45 An example evaluation study: Cholesterol in serum Step 11: Medical decision chart X C1 X C2 Level mmol/L TE A mmol/L SE mmol/L RE mmol/L RE as % of TE A SE as % of TE A

46 Medical decision Chart X C1 X C2

47 Use of method decision chart. A method with: 1.Unacceptable performance does not meet the requirement for quality, even when the method is working properly. Not acceptable for routine operation. 2. Marginal performance provides the desired quality when everything is working correctly. But, difficult to manage in routine operation, requires total QC strategy, well-trained operators, aggressive preventive maintenance, etc. 3. Good performance meets requirement for quality and can be well- managed in routine service. Requires multirule procedure with 4-6 control measurements per run. 4. Six sigma or excellent performance is clearly acceptable and easy to manage in routine service and can be controlled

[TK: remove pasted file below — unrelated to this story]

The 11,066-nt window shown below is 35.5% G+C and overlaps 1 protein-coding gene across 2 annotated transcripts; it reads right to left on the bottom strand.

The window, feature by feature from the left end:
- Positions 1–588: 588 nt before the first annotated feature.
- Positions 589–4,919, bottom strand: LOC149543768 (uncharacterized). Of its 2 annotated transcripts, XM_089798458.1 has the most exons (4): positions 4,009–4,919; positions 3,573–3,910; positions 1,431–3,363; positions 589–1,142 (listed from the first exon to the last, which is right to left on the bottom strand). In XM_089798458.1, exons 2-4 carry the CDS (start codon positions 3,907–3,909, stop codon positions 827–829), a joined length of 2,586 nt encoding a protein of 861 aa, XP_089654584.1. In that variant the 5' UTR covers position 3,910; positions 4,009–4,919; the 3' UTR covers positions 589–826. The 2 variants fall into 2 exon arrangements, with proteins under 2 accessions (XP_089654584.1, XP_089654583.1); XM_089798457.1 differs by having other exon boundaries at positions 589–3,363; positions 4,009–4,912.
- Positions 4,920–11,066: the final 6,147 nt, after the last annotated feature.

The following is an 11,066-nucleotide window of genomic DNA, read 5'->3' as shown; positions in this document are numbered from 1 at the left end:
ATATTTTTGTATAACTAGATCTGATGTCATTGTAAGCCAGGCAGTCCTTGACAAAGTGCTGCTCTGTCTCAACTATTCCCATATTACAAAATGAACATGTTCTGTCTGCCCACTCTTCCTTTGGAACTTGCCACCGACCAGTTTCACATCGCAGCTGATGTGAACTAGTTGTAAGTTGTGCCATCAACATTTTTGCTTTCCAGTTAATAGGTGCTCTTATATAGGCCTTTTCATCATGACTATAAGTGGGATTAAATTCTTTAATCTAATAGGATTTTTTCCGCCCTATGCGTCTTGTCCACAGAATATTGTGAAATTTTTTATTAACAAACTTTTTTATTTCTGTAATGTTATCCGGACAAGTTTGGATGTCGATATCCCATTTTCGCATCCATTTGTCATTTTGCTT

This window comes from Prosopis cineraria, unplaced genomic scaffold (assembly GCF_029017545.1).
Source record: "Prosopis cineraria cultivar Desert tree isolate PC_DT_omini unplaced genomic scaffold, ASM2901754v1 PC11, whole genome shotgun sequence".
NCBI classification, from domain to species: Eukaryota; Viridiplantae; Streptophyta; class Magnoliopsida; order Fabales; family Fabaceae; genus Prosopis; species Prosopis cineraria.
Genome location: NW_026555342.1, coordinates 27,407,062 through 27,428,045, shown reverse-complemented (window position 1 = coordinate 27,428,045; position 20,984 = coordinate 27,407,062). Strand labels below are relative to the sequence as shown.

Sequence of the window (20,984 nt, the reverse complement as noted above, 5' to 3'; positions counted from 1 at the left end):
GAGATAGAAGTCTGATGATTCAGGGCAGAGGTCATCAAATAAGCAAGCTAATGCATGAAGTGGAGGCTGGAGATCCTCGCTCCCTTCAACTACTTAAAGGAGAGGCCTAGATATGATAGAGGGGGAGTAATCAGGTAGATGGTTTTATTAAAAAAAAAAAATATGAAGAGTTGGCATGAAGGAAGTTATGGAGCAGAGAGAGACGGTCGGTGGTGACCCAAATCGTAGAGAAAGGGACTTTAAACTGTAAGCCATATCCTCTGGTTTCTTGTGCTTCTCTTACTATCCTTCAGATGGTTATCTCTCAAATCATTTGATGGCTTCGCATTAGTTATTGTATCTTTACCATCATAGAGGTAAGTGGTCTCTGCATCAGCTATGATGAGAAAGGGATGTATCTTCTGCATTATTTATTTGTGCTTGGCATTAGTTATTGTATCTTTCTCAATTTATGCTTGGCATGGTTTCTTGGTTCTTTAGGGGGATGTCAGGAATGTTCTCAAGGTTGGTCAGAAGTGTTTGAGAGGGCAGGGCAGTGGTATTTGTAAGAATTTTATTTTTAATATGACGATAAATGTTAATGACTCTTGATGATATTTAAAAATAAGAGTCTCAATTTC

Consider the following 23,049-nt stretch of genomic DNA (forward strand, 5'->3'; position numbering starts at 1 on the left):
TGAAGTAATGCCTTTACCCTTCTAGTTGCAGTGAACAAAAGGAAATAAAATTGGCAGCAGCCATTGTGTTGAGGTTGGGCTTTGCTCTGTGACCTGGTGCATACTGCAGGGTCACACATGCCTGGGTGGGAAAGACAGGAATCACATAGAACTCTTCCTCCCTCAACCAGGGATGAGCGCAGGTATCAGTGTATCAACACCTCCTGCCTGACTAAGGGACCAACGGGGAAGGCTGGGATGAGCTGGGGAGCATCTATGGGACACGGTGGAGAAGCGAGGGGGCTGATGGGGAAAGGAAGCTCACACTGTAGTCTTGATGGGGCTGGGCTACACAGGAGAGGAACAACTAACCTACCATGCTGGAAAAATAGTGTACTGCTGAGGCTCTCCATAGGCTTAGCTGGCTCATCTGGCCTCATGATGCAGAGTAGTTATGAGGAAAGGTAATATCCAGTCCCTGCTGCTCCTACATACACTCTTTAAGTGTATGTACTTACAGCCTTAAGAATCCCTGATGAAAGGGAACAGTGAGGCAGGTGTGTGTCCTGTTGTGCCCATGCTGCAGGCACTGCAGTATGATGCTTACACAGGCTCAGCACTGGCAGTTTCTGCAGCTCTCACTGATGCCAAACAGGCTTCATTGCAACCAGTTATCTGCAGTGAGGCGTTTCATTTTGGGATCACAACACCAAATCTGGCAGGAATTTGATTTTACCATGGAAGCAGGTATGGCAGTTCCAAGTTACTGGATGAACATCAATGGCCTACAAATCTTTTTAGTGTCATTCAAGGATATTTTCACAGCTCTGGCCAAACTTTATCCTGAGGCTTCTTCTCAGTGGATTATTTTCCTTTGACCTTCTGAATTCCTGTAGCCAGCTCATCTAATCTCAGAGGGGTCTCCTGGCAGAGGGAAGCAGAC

48 A comparison of methods experiment is performed to estimate inaccuracy or systematic error. This performed by analyzing patient samples by the new method (test method) and a comparative method, then estimate the systematic errors (SE) on the basis of differences observed between the methods. The systematic differences at the critical medical decision concentrations are the errors of interest. When possible, a “reference method” should be chosen for the comparative method. Any differences between a test method and a reference method are assigned to the test method.

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51 Interpretation of comparison of methods study. The differences are relatively small, not more than 2.2% across the concentration range of 2.0 – 15.0 mmol/L. The two methods have the same relative accuracy. The can be substituted for the other.